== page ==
How to Bring an Evidence-Based Practice to a Community

Posted by Sue Dee

How one community successfully established MST

Adopting an evidence-based practice such as Multisystemic Therapy (MST) is not for the faint of heart, as Maria Picone, Family and Community Services Department director at Catholic Charities of Buffalo, discovered. But she also discovered, it is well worth the effort. 


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Topics: EBPs, evidence-based practice

How to Sustain an Evidence-Based Practice like MST

Posted by Mara Osher, The New York Foundling

Tips on keeping an EBP funded and running from the New York Foundling

You can have a truly great program, one that brings families back together, put kids on the straight and narrow so they achieve their dreams and lead a productive life instead of landing in jail. But how good is the program if it doesn’t get beyond the implementation phase because seed money runs out?

Sustainability is crucial to an evidence-based practice (EBP). If it doesn’t last, how much good can it do? An examination by the Justice Research and Statistics Association (JRSA) found successful sustainability starts with a solid and complete implementation stage. “A program’s likelihood of sustainment can be significantly enhanced through several aspects of implementation: maintaining fidelity to core program components, articulating clear goals and developing a plan to achieve them, and demonstrating program success with measureable results and program evaluation.” Multisystemic Therapy (MST), for one, is super-diligent about maintaining fidelity to its Nine Principles to ensure program success and viability. And that’s one reason it has been around for two decades.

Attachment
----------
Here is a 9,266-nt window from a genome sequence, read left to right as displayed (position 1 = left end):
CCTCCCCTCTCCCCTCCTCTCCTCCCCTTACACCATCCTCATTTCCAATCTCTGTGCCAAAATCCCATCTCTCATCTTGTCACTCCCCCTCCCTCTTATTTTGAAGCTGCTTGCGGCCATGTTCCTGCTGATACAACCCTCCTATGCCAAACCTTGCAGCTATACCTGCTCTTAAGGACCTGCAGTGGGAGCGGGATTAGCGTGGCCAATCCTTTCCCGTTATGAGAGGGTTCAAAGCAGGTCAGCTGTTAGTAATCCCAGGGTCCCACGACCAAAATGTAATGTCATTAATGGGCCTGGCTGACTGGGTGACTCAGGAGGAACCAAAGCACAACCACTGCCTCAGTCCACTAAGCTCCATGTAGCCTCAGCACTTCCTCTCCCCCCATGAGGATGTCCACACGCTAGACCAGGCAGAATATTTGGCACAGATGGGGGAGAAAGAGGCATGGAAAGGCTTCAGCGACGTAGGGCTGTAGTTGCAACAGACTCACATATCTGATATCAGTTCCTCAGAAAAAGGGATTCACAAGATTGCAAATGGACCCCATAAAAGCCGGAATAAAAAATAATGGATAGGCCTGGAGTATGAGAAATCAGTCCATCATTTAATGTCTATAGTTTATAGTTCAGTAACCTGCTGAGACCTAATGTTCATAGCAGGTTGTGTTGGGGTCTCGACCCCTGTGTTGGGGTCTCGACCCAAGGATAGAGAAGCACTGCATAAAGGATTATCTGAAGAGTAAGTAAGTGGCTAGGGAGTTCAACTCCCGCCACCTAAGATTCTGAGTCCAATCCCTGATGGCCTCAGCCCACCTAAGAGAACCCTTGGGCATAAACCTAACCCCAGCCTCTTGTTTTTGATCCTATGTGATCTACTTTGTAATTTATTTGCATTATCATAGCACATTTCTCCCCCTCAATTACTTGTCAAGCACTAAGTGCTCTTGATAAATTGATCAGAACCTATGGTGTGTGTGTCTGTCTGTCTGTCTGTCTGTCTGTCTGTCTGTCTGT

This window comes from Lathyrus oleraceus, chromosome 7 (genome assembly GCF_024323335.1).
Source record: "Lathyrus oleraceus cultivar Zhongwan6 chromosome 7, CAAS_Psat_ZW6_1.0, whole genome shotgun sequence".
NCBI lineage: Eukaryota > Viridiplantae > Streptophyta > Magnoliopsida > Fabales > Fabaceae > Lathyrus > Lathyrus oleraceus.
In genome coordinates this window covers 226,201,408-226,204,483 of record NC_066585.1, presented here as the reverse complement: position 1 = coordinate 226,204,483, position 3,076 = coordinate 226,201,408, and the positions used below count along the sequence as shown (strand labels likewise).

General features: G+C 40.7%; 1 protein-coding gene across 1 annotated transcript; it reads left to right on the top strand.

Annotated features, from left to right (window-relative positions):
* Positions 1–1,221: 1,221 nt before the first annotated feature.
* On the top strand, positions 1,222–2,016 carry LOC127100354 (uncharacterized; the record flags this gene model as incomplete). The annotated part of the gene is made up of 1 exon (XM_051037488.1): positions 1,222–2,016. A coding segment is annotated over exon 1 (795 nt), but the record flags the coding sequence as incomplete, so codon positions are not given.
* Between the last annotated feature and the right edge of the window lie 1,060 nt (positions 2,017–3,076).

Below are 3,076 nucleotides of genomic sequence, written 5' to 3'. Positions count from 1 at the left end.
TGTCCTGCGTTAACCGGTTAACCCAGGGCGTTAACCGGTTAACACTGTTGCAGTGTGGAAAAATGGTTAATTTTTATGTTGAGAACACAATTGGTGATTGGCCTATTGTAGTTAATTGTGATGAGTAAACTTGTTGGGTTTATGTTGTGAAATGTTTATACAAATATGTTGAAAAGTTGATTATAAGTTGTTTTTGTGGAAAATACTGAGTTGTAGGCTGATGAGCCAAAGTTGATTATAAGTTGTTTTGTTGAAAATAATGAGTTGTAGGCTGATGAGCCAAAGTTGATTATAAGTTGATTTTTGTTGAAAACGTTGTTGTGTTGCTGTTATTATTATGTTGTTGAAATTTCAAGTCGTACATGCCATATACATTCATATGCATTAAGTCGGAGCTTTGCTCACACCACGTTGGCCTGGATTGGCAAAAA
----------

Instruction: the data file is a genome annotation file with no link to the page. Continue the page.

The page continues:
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Topics: EBPs, evidence-based practice

Strengths of Implementing an Evidence-based Practice in a Climate of “It is simply too hard”

Posted by Stephen Phillippi, Ph.D.

Why implementing evidence-based practices is a good choice

Let’s start by being honest—it’s hard to implement Evidence-based Practices (EBPs). However, keep in mind, it’s even harder to start an unscripted practice even with the most well-intentioned service providers, rely on the limited scope of implementation expertise in many jurisdictions or shoot in the dark hoping for outcomes that may not even target the needs in your local community.


Just for argument’s sake, consider several alternatives. Without implementing an evidence-based practice, most jurisdictions or agencies will be doing business as usual. In other words, doing the same thing over and over and expecting different results. This is a common definition of insanity. Agencies and jurisdictions might have great ideas about helping youth that never get to implementation because there is no real plan. (Most evidence-based practices come with a plan.) They may have a few stellar “go to” clinicians, but what happens when they go? Individual clinician’s practices often can’t be replicated. (EBPs give you options for sustaining good practices with many different practitioners over time.)

Jurisdictions probably won’t know the longer-term outcomes of the youth in their care at the individual case level and certainly not at the aggregate system-impact level. (Most evidence-based practices come with data-collection tools and useful ways to monitor outcomes for practitioners and systems.)

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Topics: evidence-based programs, EBPs, evidence-based practice

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